Page 2 of the Professional Learning Progression (PDF) describes all of the components of this learning event and the additional support available. Teachers new to a course, but have previously attended Foundations for Implementation, can choose to engage in the course Content Modules in the Professional Learning Portal rather than attending the entire series of learning events again.

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Building on Instructional Practice Series

The Building on Instructional Practice Series consists of three different events – Building on Discourse, Building on Assessment, Building on Equity – that are designed for teachers with a minimum of one year of experience teaching with CPM instructional materials and who have completed the Foundations for Implementation Series.

Building on Equity

In Building on Equity, participants will learn how to include equitable practices in their classroom and support traditionally underserved students in becoming leaders of their own learning. Essential questions include: How do I shift dependent learners into independent learners? How does my own math identity and cultural background impact my classroom? The focus of day one is equitable classroom culture. Participants will reflect on how their math identity and mindsets impact student learning. They will begin working on a plan for Chapter 1 that creates an equitable classroom culture. The focus of day two and three is implementing equitable tasks. Participants will develop their use of the 5 Practices for Orchestrating Meaningful Mathematical Discussions and curate strategies for supporting all students in becoming leaders of their own learning. Participants will use an equity lens to reflect on and revise their Chapter 1 lesson plans.

Building on Assessment

In Building on Assessment, participants will apply assessment research and develop methods to provide feedback to students and inform equitable assessment decisions. On day one, participants will align assessment practices with learning progressions and the principle of mastery over time as well as write assessment items. During day two, participants will develop rubrics, explore alternate types of assessment, and plan for implementation that supports student ownership. On the third day, participants will develop strategies to monitor progress and provide evidence of proficiency with identified mathematics content and practices. Participants will develop assessment action plans that will encourage continued collaboration within their learning community.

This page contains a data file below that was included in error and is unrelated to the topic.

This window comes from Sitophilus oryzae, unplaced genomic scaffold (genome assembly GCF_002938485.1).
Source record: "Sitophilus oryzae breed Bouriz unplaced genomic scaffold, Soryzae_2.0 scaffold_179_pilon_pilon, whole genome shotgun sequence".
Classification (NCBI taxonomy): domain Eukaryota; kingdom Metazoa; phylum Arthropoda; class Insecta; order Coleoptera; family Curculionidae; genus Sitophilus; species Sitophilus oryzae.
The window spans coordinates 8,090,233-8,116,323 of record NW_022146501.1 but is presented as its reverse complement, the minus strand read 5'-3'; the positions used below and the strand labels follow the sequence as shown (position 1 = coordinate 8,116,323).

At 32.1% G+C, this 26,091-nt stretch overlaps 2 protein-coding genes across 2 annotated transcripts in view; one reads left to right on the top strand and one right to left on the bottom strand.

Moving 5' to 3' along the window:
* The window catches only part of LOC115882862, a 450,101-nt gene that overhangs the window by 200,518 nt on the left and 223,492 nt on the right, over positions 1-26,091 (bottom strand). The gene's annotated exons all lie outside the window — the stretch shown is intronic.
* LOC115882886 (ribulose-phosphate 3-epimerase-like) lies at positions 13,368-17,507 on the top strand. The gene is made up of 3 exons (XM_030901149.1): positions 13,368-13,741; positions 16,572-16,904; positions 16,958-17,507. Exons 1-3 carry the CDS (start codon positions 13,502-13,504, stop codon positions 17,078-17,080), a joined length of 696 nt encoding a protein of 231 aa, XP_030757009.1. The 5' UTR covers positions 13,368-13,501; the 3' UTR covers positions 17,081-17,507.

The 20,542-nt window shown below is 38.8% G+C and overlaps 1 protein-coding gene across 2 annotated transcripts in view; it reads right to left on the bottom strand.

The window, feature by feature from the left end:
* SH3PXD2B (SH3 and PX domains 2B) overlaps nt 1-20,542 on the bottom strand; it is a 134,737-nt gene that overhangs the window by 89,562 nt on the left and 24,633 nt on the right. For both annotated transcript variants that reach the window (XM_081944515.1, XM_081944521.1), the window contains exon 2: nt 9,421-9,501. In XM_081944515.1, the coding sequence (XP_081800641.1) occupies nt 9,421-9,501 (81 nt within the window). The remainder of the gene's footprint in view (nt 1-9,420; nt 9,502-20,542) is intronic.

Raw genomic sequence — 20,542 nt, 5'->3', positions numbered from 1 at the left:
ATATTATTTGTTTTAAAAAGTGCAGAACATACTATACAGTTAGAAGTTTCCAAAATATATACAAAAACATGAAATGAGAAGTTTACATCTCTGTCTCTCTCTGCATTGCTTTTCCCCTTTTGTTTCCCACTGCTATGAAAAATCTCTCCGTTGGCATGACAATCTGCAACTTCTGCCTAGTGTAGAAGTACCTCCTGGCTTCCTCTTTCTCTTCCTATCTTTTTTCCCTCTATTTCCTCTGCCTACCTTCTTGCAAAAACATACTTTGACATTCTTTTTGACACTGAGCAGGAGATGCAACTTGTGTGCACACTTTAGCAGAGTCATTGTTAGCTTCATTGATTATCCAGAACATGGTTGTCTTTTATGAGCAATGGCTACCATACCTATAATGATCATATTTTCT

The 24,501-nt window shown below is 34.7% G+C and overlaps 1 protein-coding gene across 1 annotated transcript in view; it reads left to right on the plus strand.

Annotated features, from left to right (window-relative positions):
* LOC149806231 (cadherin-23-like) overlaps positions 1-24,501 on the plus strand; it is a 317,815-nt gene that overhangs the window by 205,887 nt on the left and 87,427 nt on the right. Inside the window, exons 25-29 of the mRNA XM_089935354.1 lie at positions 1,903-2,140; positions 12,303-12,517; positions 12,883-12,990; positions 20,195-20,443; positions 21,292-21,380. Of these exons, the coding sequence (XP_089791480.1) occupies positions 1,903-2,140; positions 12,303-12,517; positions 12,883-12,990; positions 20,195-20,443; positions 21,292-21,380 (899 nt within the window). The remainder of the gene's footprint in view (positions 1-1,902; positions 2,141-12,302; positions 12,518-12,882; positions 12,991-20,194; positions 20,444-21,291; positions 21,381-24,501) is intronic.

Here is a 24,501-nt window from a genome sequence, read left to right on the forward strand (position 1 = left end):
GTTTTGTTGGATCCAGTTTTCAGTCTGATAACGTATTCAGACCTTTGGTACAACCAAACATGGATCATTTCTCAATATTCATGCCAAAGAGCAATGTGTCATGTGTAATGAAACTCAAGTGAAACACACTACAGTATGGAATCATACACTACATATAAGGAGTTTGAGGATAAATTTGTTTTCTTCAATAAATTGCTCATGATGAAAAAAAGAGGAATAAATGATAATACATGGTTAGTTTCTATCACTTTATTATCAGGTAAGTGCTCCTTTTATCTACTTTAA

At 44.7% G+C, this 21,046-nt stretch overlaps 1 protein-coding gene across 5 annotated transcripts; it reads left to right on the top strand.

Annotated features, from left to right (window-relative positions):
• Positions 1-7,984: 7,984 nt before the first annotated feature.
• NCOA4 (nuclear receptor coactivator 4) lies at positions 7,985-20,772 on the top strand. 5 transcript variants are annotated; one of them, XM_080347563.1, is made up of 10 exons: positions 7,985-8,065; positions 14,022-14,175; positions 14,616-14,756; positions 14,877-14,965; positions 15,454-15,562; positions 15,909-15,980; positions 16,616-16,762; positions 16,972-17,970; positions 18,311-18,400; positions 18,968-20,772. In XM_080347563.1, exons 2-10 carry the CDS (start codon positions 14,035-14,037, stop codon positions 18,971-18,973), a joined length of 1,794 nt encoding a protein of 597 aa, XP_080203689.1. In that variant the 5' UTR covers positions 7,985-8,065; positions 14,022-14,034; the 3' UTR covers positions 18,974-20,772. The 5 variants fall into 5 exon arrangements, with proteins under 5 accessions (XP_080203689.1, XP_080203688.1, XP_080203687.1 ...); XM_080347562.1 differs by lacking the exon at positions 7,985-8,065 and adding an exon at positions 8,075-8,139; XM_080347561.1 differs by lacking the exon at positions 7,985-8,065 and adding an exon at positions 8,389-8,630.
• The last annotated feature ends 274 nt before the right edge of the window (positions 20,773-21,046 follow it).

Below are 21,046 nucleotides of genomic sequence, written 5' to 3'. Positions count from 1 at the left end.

Building on Discourse

In Building on Discourse, participants will improve their ability to facilitate meaningful mathematical discourse. This learning experience will encourage participants to adjust their instructional practices in the areas of sharing math authority, developing independent learners, and the creation of equitable classroom environments. Participants will plan for student learning by using teaching practices such as posing purposeful questioning, supporting productive struggle, and facilitating meaningful mathematical discourse. In doing so, participants learn to support students collaboratively engaged with rich tasks with all elements of the Effective Mathematics Teaching Practices incorporated through intentional and reflective planning.